I’ve been staring at a blank Google doc with the taxing spacebar flashing at me for about 20 minutes. I get it. It’s 6:30 p.m. on Sunday and I still need to write this sign off before sending out my very last issue of The Commonwealth Times — but how do I articulate all my feelings about a 10 page piece of paper that has consumed my life for eight semesters?
I wasn’t sure what direction I wanted to go with this sign off. Do I want to be sarcastic and witty, or should I just flood this page with my sappy feelings about how I’ll “never work in an environment as indescribable as this one”? — I’ll try to go the middle route.
When I first arrived at VCU in August 2014, I never imagined my life would revolve around the CT for eight whole semesters and I certainly did not anticipate every weekend of my junior and senior year would be engulfed by editing copy until my eyes bled, and nonetheless, I would not want to wrap up college any other way.
I’m not sure what most CT readers think goes on inside the windowless room that is the CT production room, but it’s definitely not what I imagined when I first sought out a position with my college newspaper.
When editors’ and writers’ eyes stop bleeding from reading hours of copy and designers’ hands aren’t cramping from moving copy and fixing orphans, we’re taking two minute dance breaks, singing karaoke, watching last night’s SNL clips and planning the “lunch move.”
The production room isn’t full of grey cubicles, corded phones or stacks of anonymous tips like in “The Post” or “All the President’s Men.” Instead, the room is a conglomerate space of random desk chairs, photoshopped pictures of various staff members and a painted canvas painted by our very own Copy Editor, Jesse, which serves as our window and provides metaphorical sunlight.
I’ve never thought of myself as the “mom friend” in any group I’ve been part of. I trip a lot and drop my phone in the toilet. I get distracted by every little thing on the street and bring home random trinkets I find. Every other sentence I say turns into word vomit because I have so much to say but struggle to get it out.
But this year I became a mom to over 15 staff members. I gained a family of 19 to 30-something year old children who I would do just about anything for — whether that is staying up hours after I planned to go to bed on a Tuesday to copy edit their artist statement for class, piling six of them into my car to drive them home in the rain at 2 a.m. or driving them outside of Richmond to pick up something from Craigslist.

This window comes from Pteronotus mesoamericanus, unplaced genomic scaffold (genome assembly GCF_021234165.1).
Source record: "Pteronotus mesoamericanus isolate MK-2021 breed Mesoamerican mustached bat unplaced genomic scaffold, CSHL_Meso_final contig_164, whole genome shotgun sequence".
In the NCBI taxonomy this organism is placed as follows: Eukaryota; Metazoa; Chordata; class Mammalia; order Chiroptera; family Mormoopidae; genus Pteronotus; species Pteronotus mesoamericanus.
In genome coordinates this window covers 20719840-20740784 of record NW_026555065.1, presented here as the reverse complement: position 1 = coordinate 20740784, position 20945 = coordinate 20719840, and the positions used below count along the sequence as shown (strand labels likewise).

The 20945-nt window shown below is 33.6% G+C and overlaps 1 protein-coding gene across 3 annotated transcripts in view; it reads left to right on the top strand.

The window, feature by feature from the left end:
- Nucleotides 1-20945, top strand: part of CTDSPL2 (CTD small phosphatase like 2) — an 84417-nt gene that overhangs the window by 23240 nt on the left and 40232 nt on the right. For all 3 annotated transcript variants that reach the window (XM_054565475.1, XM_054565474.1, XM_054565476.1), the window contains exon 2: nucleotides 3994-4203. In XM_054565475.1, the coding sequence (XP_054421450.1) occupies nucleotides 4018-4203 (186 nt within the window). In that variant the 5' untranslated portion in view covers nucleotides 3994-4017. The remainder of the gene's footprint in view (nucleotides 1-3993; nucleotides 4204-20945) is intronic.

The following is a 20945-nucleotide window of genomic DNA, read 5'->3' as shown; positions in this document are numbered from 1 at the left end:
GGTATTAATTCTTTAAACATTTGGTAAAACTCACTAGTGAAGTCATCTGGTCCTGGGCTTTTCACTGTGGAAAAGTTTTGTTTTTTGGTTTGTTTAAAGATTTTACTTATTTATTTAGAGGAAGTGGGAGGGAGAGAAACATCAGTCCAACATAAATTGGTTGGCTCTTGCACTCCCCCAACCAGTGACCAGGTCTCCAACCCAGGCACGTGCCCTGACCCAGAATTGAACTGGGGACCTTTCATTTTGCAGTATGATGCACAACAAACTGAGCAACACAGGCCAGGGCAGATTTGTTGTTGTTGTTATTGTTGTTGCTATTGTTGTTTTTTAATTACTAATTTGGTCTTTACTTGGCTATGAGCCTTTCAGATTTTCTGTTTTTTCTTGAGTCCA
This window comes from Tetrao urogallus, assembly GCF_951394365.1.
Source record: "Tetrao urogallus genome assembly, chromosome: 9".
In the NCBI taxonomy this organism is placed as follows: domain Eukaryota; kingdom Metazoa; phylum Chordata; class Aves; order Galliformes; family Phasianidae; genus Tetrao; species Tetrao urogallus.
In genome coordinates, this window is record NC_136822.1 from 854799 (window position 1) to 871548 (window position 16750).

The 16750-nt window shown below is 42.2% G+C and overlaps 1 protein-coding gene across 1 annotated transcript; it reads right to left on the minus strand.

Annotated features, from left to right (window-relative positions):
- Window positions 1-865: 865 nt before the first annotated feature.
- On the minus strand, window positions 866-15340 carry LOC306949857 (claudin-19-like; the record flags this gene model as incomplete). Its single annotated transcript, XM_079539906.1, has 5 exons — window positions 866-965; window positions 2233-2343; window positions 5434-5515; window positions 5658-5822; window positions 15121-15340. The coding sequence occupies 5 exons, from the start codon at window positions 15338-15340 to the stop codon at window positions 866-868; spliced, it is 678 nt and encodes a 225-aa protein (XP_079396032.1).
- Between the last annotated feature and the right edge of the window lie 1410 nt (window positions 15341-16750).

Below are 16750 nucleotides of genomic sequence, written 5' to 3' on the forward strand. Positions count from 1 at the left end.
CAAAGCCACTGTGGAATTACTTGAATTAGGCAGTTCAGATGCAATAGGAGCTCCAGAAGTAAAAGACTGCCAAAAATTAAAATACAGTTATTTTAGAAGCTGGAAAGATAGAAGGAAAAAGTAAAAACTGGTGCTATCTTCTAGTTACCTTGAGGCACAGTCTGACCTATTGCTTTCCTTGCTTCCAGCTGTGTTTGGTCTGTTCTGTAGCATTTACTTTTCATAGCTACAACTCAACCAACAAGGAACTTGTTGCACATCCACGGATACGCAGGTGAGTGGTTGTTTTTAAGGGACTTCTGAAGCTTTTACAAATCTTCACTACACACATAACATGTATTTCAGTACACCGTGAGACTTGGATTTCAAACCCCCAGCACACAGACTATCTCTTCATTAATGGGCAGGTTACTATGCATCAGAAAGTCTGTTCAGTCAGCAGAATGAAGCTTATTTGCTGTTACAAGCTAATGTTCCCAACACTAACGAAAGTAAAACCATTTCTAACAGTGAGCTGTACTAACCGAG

My time here has been the experience of a lifetime. There have been an ungodly number of times I’ve wanted to kick, scream, quit and cry but the silver lining is, that number is overshadowed by the amount of love I have for this paper and staff. The number of times this staff has made me laugh until I cry and my stomach hurts. By how proud I am when I watch a writer’s skill set grow. When members of the staff bring home awards from the Virginia Press Association and the Society of Professional Journalists.
I got so much more out of this job than I ever imagined I would. I got to interview professional athletes and fly to Salt Lake City, Utah for the NCAA basketball tournament. I learned how to handle a budget and hire people. I learned what goes into advertising and how to fix kerning on InDesign. I learned I love drawing comics even though I can’t draw for shit (thanks Ryan).
I couldn’t be more excited to pass the torch of Executive Editor over to my former Sports Editor compadre, Zach. Dude you’re going to kill it and yes, I’ll come in for the first issue when InDesign crashes at 11 p.m. and you’re scrambling to put the paper back together.
Four job titles, eight semesters, 116 issues and over 150 articles later. Thank you, The Commonwealth Times and the Student Media Center, for giving me another family and consuming my entire weekend countless times. I’m not much of a crier on the outside (it makes my head hurt and my contacts stick to my eyes) but my heart is definitely crying as I finish my last CT production.
Sophia is a senior print/online journalism student pursuing a minors in history and gender, sexuality and women’s studies. Over the summer she interned at ABC7-WJLA in the sports department. She enjoys writing about current events and sports and hopes to one day be a sports reporter on the sidelines of game seven of the NBA Finals or in the press box at the World Series.